Reticular Formation

Scattered throughout the medulla oblongata, pons, and midbrain is a complex network of nerve fibers associated with tiny islands of gray matter. This network, the reticular formation (re-tik'u-lar for-ma'shun) or reticular activating system, extends from the superior portion of the spinal cord into the diencephalon (fig. 11.21). Its intricate system of nerve fibers connects centers of the hypothalamus, basal nuclei, cerebellum, and cerebrum with fibers in all the major ascending and descending tracts.

When sensory impulses reach the reticular formation, it responds by activating the cerebral cortex into a state of wakefulness. Without this arousal, the cortex remains unaware of stimulation and cannot interpret sensory information or carry on thought processes. Thus, decreased activity in the reticular formation results in sleep. If the reticular formation is injured and ceases to function, the person remains unconscious, even with strong stimulation. This is called a comatose state.

A person in a persistent vegetative state is occasionally awake, but not aware; a person in a coma is not awake or aware. Sometimes following a severe injury, a person will become comatose and then gradually enter a persistent vegetative state. Coma and persistent vegetative state are also seen in the end stage of neurode-generative disorders such as Alzheimer disease; when there is an untreatable mass in the brain, such as a blood clot or tumor; or in anencephaly, when a newborn lacks higher brain structures.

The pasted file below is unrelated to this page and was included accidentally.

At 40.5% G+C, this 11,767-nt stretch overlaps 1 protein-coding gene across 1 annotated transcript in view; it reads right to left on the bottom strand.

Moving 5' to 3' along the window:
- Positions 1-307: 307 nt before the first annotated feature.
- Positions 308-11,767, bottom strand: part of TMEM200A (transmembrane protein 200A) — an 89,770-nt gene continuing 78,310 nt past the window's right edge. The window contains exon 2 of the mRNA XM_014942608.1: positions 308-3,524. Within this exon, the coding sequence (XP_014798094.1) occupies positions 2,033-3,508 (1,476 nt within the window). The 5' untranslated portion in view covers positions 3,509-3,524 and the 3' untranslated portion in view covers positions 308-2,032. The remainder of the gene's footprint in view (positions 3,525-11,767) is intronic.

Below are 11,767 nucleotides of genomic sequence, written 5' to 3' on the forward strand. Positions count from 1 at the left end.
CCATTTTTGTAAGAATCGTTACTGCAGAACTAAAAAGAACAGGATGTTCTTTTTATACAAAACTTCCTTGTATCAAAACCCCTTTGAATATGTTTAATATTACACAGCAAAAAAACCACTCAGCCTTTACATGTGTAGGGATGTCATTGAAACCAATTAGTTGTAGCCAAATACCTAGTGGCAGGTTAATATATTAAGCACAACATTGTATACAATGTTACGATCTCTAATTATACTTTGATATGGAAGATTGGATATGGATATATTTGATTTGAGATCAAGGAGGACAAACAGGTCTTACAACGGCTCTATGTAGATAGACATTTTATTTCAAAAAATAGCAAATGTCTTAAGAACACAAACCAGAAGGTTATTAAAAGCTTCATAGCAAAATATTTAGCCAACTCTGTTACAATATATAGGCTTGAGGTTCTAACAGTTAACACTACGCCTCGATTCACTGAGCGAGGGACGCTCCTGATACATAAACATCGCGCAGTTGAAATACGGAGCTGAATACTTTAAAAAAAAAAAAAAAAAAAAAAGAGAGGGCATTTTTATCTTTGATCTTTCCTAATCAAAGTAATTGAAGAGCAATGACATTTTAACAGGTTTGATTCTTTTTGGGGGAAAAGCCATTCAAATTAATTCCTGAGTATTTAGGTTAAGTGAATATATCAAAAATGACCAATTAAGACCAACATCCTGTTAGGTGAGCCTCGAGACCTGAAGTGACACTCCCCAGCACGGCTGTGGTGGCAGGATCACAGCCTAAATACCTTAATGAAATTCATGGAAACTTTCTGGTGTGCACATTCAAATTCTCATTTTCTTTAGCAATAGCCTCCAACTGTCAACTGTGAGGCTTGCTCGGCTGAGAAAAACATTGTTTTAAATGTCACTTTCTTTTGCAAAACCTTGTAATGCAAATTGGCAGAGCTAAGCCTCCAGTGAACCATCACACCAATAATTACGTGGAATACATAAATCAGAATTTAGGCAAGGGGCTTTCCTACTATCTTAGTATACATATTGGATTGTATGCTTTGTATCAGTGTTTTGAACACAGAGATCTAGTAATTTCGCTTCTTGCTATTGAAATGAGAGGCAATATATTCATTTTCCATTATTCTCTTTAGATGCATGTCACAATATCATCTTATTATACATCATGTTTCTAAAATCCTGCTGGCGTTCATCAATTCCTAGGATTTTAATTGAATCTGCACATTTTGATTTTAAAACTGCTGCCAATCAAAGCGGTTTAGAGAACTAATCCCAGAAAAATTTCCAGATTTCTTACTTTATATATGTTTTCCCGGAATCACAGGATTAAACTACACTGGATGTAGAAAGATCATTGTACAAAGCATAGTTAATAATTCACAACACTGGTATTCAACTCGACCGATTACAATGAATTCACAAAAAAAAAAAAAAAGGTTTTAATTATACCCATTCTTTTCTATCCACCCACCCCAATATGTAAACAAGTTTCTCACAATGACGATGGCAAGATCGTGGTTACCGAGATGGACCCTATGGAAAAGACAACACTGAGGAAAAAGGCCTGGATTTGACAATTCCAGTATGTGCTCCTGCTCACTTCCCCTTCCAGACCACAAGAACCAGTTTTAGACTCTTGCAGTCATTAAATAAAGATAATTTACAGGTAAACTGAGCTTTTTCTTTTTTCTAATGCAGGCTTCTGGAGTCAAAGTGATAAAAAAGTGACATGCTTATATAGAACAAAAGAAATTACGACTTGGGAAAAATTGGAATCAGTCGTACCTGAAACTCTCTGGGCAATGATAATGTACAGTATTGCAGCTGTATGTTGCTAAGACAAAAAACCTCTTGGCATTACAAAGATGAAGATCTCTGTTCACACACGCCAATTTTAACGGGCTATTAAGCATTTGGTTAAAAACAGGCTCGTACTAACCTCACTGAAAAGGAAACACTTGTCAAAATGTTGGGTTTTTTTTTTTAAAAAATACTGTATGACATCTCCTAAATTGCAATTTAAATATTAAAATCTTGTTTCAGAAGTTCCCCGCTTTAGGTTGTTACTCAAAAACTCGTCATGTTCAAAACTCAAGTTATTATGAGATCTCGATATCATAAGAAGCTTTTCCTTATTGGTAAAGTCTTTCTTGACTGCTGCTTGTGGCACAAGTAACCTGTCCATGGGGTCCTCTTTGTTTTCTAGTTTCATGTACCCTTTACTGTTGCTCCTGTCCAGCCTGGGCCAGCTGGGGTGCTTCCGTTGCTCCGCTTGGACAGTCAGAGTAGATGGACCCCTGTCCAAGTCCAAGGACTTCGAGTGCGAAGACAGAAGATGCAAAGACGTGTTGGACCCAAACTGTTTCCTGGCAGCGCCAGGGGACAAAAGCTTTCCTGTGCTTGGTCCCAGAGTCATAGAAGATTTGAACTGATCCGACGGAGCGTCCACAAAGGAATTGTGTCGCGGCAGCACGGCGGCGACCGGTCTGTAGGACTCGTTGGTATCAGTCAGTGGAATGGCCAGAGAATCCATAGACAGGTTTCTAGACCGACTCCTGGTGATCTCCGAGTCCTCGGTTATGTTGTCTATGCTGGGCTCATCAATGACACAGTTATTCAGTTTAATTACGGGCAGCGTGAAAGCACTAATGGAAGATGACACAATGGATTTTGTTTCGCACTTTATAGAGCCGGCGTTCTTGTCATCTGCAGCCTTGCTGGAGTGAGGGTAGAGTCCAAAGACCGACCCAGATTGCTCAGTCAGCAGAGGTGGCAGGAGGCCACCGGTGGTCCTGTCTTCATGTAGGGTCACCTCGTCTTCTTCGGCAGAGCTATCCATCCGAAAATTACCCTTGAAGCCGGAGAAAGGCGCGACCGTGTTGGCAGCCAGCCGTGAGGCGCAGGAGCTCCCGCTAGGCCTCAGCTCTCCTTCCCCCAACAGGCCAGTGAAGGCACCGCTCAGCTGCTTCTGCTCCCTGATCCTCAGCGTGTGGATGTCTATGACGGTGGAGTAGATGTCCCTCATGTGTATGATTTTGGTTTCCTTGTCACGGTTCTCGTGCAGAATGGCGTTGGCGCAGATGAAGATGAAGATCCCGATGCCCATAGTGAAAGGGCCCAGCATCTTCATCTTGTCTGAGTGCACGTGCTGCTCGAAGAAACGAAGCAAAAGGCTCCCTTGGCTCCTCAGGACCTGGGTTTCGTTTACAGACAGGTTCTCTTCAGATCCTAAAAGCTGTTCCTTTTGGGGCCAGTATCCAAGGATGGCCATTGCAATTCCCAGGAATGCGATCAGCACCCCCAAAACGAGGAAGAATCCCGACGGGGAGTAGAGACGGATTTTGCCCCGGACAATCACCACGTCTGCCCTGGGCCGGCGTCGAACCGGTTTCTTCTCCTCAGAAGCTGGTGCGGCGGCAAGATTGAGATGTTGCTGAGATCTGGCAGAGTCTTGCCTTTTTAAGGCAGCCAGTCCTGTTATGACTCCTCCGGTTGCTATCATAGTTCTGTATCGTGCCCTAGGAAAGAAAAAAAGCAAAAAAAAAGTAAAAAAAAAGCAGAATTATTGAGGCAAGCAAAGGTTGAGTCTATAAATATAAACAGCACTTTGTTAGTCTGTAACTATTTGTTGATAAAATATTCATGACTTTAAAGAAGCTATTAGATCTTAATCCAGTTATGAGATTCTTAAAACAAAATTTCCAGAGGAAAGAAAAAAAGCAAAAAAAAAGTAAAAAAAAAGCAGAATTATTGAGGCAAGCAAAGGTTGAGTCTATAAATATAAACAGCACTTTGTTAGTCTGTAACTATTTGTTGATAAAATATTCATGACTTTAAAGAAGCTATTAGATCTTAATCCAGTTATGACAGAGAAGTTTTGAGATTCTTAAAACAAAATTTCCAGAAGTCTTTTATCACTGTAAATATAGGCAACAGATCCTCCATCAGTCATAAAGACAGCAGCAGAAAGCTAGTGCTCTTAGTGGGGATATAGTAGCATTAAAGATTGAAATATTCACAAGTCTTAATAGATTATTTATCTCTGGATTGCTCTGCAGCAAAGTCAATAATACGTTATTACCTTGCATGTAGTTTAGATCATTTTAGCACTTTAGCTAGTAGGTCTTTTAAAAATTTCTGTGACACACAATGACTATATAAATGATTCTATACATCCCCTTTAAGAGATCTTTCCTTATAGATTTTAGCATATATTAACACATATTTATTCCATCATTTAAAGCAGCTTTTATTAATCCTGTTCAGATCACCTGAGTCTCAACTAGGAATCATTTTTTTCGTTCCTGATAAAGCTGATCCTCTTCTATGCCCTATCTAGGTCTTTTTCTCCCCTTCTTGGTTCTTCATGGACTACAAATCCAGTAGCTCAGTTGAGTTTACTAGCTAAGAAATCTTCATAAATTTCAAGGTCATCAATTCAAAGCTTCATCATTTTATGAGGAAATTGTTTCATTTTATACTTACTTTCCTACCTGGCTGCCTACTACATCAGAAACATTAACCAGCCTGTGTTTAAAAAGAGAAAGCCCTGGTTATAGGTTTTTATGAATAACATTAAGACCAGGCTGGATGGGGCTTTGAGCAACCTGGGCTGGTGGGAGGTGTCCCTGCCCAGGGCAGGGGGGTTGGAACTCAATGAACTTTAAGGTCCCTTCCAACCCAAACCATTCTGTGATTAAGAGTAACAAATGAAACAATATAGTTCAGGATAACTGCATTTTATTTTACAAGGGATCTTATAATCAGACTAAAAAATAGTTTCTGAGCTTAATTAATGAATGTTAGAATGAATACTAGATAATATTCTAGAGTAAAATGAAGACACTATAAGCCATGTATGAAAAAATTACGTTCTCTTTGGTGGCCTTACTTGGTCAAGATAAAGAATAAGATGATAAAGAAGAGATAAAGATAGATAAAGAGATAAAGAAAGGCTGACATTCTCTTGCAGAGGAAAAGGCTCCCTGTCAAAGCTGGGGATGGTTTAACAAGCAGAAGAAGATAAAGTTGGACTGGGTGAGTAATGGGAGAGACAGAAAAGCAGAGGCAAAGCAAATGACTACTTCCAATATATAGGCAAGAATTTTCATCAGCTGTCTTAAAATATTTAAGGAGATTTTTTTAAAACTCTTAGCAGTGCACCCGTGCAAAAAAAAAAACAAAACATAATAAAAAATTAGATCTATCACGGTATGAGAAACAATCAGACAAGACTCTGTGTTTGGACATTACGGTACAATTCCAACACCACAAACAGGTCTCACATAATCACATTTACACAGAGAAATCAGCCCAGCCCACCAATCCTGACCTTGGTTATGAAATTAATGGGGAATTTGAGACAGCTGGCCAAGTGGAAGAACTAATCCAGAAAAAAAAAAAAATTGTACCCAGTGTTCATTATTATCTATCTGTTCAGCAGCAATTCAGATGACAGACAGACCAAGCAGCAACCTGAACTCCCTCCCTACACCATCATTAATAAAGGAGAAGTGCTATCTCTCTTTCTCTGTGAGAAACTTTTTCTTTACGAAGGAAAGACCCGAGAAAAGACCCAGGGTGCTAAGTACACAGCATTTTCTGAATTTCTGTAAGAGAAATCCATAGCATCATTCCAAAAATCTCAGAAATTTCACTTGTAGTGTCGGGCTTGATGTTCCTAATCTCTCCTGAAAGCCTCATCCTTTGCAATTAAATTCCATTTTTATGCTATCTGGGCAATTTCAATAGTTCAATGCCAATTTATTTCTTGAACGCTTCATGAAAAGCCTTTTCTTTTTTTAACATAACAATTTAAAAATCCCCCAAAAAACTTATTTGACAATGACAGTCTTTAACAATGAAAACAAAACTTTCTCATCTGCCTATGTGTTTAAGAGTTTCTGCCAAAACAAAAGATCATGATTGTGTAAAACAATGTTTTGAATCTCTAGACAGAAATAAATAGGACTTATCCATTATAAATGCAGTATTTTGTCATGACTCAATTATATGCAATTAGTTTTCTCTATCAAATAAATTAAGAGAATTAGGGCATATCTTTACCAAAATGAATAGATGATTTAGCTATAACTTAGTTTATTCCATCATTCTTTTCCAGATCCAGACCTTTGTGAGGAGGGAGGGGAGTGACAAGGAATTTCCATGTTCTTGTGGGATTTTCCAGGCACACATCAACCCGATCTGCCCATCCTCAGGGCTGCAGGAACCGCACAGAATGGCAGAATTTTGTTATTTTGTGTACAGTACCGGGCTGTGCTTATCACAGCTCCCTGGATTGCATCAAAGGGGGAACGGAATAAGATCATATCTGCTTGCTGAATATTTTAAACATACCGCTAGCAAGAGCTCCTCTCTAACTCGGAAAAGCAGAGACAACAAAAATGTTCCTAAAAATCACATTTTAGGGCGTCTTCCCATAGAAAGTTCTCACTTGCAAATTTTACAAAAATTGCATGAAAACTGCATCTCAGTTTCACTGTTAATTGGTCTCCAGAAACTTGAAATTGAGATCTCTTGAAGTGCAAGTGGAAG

The reticular formation also filters incoming sensory impulses. Impulses judged to be important, such as those originating in pain receptors, are passed on to the cerebral cortex, while others are disregarded. This selective action of the reticular formation frees the cortex from what would otherwise be a continual bombardment of sensory stimulation and allows it to concentrate on more significant information. The cerebral cortex can also activate the reticular system, so intense cerebral activity tends to keep a person awake. In addition, the reticular formation regulates motor activities so that various skeletal muscles move together evenly, and it inhibits or enhances certain spinal reflexes.

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